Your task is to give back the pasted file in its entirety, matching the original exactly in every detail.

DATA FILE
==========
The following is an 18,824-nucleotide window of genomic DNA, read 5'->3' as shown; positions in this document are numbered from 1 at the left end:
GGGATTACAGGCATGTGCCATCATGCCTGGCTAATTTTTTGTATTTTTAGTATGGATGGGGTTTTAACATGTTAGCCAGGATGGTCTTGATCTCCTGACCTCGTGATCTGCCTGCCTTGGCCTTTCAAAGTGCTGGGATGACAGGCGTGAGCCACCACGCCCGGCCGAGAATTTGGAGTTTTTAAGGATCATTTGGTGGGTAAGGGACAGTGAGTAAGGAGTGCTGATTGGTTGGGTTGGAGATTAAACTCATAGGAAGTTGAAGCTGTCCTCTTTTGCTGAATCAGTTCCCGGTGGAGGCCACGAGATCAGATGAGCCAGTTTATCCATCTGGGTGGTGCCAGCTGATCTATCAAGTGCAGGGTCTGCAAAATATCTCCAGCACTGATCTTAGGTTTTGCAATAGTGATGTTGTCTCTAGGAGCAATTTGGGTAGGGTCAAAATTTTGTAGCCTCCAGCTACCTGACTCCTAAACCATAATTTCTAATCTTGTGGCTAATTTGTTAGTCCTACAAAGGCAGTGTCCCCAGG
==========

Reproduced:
The following is an 18,824-nucleotide window of genomic DNA, read 5'->3' as shown; positions in this document are numbered from 1 at the left end:
GGGATTACAGGCATGTGCCATCATGCCTGGCTAATTTTTTGTATTTTTAGTATGGATGGGGTTTTAACATGTTAGCCAGGATGGTCTTGATCTCCTGACCTCGTGATCTGCCTGCCTTGGCCTTTCAAAGTGCTGGGATGACAGGCGTGAGCCACCACGCCCGGCCGAGAATTTGGAGTTTTTAAGGATCATTTGGTGGGTAAGGGACAGTGAGTAAGGAGTGCTGATTGGTTGGGTTGGAGATTAAACTCATAGGAAGTTGAAGCTGTCCTCTTTTGCTGAATCAGTTCCCGGTGGAGGCCACGAGATCAGATGAGCCAGTTTATCCATCTGGGTGGTGCCAGCTGATCTATCAAGTGCAGGGTCTGCAAAATATCTCCAGCACTGATCTTAGGTTTTGCAATAGTGATGTTGTCTCTAGGAGCAATTTGGGTAGGGTCAAAATTTTGTAGCCTCCAGCTACCTGACTCCTAAACCATAATTTCTAATCTTGTGGCTAATTTGTTAGTCCTACAAAGGCAGTGTCCCCAGG